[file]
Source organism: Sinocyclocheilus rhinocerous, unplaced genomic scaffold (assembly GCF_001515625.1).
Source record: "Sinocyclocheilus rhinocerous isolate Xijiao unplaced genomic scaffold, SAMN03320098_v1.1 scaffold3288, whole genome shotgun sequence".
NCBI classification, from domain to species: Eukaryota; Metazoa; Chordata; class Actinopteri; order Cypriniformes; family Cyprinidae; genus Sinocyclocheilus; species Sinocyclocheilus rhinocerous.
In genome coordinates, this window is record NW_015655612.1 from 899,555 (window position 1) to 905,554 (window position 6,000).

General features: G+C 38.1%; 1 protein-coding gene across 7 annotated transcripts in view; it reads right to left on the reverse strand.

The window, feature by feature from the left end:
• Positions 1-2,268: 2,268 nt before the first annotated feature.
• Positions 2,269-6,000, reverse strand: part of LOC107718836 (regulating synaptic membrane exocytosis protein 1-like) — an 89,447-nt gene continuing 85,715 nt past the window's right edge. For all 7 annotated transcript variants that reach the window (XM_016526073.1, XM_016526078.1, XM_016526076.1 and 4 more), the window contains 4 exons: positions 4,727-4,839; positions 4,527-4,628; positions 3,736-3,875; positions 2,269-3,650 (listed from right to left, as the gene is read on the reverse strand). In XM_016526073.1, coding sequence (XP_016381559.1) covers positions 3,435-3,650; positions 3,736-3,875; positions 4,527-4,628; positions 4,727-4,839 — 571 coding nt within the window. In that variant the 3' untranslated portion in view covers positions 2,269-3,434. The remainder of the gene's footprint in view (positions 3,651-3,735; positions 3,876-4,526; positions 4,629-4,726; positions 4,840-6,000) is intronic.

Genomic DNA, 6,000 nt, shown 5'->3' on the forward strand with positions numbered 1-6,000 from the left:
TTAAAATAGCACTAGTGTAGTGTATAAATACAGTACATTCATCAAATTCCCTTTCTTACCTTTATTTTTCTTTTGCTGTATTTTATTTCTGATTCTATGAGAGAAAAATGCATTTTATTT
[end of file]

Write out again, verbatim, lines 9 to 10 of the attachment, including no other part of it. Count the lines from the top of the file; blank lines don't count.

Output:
Genomic DNA, 6,000 nt, shown 5'->3' on the forward strand with positions numbered 1-6,000 from the left:
TTAAAATAGCACTAGTGTAGTGTATAAATACAGTACATTCATCAAATTCCCTTTCTTACCTTTATTTTTCTTTTGCTGTATTTTATTTCTGATTCTATGAGAGAAAAATGCATTTTATTT